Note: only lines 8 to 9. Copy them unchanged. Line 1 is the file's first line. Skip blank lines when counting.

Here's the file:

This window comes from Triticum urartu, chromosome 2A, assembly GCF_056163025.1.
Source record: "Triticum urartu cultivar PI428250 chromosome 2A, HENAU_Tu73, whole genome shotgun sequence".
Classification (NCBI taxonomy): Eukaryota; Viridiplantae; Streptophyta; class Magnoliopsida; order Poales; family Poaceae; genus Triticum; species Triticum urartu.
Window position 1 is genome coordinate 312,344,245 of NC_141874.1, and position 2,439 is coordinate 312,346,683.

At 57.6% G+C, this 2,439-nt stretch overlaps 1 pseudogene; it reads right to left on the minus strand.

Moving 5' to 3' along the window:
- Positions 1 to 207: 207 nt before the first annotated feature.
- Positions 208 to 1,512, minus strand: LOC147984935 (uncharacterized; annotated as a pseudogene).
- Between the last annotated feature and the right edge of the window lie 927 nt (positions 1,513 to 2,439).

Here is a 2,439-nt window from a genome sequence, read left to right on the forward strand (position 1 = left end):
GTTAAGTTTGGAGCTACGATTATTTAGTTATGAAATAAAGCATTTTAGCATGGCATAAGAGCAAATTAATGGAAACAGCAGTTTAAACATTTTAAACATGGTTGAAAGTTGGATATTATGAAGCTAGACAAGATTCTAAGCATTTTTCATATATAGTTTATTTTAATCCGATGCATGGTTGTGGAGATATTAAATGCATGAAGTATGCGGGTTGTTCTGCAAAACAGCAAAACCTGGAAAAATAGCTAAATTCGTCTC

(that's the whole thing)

- Positions 208 to 1,512, minus strand: LOC147984935 (uncharacterized; annotated as a pseudogene).
- Between the last annotated feature and the right edge of the window lie 927 nt (positions 1,513 to 2,439).